{d:~1=':s:^x             / s‿e←1⊸»⊸(>⋈<)' '=𝕩
 c:^"aeiou"?_x@&d&~s     / c←¬(s/𝕩)∊"aeiou"
 x,:,/$`pig`dog c        / ins←⥊c⊏["pig","dog"]
 x@<(+\d),{3}#c+2*!#c}   / ((+`s+e)∾3/c+2×↕≠c) ⍋⊸⊏ 𝕩∾ins

Marshall's is shorter and about 6x faster. In fact, even the 'listy' non-array-style version is faster than our group version.

So just because a bunch of elements should be processed in the same way, doesn't mean it always makes sense to group them and process them together.

None of this is intended to advocate for a particular behaviour of group (well, maybe prototypes need another look). It's just to suggest that details matter. Group may be hard for an inexperienced user to use correctly, and sometimes, another route may be more direct and lead to more robust and potentially faster code.

When is group the right tool?

In pigdog, we didn't have to consider the context of each word or which other words fell into the same group.

But sometimes we need to process items in a group in totality rather than separately (such as a sum-over). Maybe the order of the items in each group matters too (such as a sum-scan).

And maybe those cases come up frequently for Shakti's clients - such as time series where the current state depends on the order, values and categories of data in a stream.

To illustrate this, we naturally turn to traded volumes for each ticker Brainfuck.

Problem: Implement a simplified Brainfuck interpreter.

Op Meaning
> Increment the data pointer (to point to the next cell to the right).
< Decrement the data pointer (to point to the next cell to the left).
+ Increment (increase by one) the byte at the data pointer.
- Decrement (decrease by one) the byte at the data pointer.
. Output the byte at the data pointer.

Marshall Lochbaum's BQN code:

BF ← {

The BQN code does a "sum-scan incs/decs under 'group by instruction pointer'", so the sum values get put back in their original positions automatically.

  • We can't quite do that in k by giving a group result to an amend, because (at least in ngn/k) amend executes elements sequentially (rather than as a group) so that it can handle repeated indices (simple example).
  • We also can't group a dict's entries, to keep info about the original keys/positions of the values.
  • But we can add the order info back in by re-keying (i!' in the code below). We can then merge the groups and index in.

My tweak of Marshall's k and BQN code, try it here:

    i:=+\s"><"     / at which steps is the data pointer index at each address?
    e:i!'s["+-"]i  / these are the incs/decs while pointer was at this addr; 
                   / group value lists are each keyed by the step of exec
    e:+\'e         / running value for each pointer
    e:{x,y}/e      / byte value at active pointer at each step of exec
    e@&x="."}      / print value at active pointer where instruction is dot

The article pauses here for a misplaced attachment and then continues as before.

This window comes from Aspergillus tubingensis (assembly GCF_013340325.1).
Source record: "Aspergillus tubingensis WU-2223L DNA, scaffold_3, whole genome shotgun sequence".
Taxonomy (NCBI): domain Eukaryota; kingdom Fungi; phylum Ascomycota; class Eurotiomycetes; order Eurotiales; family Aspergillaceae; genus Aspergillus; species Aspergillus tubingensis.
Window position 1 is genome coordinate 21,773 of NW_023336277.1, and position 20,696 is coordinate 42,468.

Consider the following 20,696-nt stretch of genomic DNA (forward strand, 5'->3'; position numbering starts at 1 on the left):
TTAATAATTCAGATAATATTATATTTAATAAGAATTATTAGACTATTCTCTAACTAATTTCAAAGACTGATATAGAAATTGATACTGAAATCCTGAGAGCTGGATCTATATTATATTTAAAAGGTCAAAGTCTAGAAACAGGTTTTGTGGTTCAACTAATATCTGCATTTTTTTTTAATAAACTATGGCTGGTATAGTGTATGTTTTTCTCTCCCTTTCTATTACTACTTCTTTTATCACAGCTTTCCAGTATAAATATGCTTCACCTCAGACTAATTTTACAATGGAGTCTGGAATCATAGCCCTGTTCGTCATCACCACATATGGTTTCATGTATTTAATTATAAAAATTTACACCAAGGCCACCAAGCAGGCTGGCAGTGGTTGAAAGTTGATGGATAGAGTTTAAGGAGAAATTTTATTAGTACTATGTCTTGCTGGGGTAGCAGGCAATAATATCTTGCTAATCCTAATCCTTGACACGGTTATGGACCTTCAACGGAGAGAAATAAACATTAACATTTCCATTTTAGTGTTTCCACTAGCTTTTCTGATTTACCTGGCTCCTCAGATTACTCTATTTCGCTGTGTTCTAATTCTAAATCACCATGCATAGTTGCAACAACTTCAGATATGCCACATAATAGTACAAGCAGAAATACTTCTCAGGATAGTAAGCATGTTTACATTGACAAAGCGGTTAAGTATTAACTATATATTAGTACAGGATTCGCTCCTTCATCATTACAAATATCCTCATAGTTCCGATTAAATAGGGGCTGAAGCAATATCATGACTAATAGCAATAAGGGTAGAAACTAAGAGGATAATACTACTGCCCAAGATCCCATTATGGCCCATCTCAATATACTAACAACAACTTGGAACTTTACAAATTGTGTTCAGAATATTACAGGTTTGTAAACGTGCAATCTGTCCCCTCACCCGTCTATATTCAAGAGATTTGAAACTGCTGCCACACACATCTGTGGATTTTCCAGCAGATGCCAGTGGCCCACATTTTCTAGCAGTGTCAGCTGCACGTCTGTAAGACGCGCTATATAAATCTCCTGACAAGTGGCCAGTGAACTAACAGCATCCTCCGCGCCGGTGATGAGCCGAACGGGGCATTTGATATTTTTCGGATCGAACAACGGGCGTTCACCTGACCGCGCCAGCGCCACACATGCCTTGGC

BF ">-->+.-<..>-"  / 1 -2 -2

At the second-last step above, we have a dict of byte values indexed by the locations in the original list (thanks to i!'). This lets us get back the original order by just indexing in the last step. But another approach (similar to the Wordle golfs) is to skip the i!' step, and just raze the dict then sort by the grade of the original grouped indices: ({x,y}/e)@<,/i. Try here.

All of these approaches are a bit annoying, and they won't help if group is going away.

But there is a solution. q's update ... by can do sum-scan-under-group, as Coltim shows (mild edits below):

{select from (update sums op by sums move from t:([]x
                                                  move:(-/)x=/:"><")) where x="."}

It looks like KSQL will stick around, so even if group-as-primitive goes, we'll still have a way to execute Brainfuck.


Freq has replaced group. Should we be happy?

Look: I think group is hard to use for more than simple things like freq or self-group (x@=x). It might be more useful if prototypes worked differently, we could address dict entries, and amend did operations 'under' nesting (like update ... by).

If we had run-length-encode (&:)? it might provide the speed benefits of a dedicated freq op without losing group.

In group's absence, we might see more:

To sum up: if Arthur's objective is speed and simplicity, I can understand why he'd remove group from his latest k.

[Arthur] worked on a generalization of the Axis operator. Which is a big deal in APL. And he figured out how you can define like 20 different primitives ... in terms of the axis operator, right? So, you think that he'd be invested in whatever. He'll drop an idea if it doesn't work. I mean, it's interesting how he's not attached, necessarily, to any particular thing, because later on, you know, when he went and he is doing K, he dropped the idea altogether.

Joel Kaplan, Ep 27 The Array Cast

And who knows: maybe Arthur will find another place for group-y ops in native k.

If you liked this, follow @kcode on Bluesky.

[1] Joel Kaplan, interviewed on The Array Cast. I'm pretty sure there is a direct quote from Arthur to the same effect on the internet somewhere - please comment if you find it!

[2] As at 28 March 2023.

[3] Fun fact: leaving aside the obvious 'equals', there was also a surprising number of identity matrices (=n).

[4] In ngn/k, 0N# takes all values by design so that we can use {(x?y)#x} to return the whole word if the letter is missing.

[5] Based on this generic BQN string amendment function. Translated to k.

Appendix: how each ngn/k test case uses group




other / dunno  (i got lazy)
dy/a.k:/skipping p135, as =: is a primitive k function
dy/a.k:p217  / unique-count (weird as why not #?)
Sign up for free to join this conversation on GitHub. Already have an account? Sign in to comment